Steven McCraw, the director of Texas' department of public safety, appeared to suggest “cyber gaming” could be responsible for the Robb Elementary School mass shooting that left 19 kids and two teachers dead.
“We haven't gotten into the why,” McCraw said during a press briefing. “We know the individual was also into cyber gaming in that regard, and group gaming.”
However, several studies refute the “video game” narrative. In 2019, a study by Oxford University concluded that “violent video game engagement is not associated with adolescents' aggressive behavior,” and it was also noted that countries where more time is spent on video games than the US, such as Japan, don't have increased violence.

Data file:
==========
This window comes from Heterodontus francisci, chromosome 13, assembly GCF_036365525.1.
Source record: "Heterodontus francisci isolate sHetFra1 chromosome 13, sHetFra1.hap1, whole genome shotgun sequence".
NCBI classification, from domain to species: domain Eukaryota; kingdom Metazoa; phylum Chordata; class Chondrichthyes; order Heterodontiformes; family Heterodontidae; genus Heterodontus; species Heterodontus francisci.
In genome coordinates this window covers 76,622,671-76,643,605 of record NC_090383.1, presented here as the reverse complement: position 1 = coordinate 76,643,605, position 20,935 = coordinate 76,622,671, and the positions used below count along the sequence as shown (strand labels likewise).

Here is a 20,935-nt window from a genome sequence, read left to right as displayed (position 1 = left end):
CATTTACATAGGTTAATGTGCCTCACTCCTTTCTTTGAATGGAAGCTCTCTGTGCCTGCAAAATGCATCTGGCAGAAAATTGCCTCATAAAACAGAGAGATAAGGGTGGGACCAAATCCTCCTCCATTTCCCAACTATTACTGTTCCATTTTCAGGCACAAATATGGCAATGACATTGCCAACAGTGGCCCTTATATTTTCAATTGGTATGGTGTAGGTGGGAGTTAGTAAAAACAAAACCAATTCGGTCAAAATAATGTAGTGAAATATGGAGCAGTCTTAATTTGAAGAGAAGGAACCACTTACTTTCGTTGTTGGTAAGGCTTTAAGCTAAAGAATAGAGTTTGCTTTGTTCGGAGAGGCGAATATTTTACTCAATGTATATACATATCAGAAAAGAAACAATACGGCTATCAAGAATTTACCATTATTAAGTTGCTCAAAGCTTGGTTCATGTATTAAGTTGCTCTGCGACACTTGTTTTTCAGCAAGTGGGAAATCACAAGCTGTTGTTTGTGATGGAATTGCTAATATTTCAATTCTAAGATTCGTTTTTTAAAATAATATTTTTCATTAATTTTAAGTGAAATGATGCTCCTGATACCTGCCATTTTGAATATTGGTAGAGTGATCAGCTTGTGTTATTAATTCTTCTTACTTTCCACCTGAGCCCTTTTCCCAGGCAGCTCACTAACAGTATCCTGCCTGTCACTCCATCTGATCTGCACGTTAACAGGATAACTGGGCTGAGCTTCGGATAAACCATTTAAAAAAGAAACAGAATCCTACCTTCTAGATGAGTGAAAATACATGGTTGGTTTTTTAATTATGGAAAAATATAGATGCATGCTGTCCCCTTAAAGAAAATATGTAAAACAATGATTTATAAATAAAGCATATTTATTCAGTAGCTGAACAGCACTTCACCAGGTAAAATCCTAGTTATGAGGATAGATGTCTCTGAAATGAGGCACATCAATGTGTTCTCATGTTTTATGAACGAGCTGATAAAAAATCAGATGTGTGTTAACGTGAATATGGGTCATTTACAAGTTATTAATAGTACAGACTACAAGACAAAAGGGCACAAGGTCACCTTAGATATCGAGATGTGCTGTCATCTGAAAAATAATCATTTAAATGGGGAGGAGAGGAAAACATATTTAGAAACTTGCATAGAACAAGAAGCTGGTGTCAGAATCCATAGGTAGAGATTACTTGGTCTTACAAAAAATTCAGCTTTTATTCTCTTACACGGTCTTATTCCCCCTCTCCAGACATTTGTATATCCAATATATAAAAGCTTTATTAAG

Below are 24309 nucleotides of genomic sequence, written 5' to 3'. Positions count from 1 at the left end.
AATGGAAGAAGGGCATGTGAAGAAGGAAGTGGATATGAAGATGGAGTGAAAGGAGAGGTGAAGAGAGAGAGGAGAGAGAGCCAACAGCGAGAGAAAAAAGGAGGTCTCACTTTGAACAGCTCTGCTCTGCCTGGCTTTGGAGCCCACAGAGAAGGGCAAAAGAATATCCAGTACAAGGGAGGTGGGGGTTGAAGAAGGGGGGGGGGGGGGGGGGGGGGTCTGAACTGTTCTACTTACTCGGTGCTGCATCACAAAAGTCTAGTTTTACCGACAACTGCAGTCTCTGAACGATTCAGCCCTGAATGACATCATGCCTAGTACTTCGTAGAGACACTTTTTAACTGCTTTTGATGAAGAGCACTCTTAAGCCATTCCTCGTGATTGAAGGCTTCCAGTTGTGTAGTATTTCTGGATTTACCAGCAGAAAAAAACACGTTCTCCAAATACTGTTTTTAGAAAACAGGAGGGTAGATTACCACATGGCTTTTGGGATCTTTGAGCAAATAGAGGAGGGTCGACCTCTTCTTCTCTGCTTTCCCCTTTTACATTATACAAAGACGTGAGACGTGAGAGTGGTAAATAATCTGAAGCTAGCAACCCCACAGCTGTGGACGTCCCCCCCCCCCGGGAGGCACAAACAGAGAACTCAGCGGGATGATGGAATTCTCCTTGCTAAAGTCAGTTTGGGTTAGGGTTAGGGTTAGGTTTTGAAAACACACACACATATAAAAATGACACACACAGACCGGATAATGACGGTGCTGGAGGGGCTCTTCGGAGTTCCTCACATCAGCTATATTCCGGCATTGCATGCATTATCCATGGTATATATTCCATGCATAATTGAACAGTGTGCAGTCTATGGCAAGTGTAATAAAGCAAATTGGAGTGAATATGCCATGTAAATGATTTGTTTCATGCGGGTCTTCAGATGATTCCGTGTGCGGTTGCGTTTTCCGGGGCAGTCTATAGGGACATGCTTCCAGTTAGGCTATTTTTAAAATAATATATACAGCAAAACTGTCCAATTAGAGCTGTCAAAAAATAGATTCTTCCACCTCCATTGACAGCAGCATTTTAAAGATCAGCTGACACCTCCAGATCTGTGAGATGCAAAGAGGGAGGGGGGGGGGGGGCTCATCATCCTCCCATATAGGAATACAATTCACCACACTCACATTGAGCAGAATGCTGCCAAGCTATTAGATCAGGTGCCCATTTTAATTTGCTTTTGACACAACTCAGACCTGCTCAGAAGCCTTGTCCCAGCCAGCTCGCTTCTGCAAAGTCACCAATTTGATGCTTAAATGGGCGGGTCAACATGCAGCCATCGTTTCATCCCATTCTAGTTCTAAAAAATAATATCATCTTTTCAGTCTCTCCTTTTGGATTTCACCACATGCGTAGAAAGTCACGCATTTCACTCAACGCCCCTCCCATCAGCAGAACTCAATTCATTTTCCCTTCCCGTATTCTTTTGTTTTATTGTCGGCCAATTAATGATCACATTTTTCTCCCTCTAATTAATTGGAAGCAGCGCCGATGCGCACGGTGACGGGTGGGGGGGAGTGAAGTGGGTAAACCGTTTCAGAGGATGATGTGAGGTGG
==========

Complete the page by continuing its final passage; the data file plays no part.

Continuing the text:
However, the notion that games can be blamed for violence has increased calls for online censorship.
Some politicians have long blamed video games for violence in the real world.
Following the mass shootings in Dayton, Ohio, and El Paso, Texas, in 2019 Rep. Kevin McCarthy blamed video games for dehumanizing humans.
McCarthy in 2019
Former President Donald Trump reiterated the same sentiments, saying video games had created “a culture that celebrates violence.”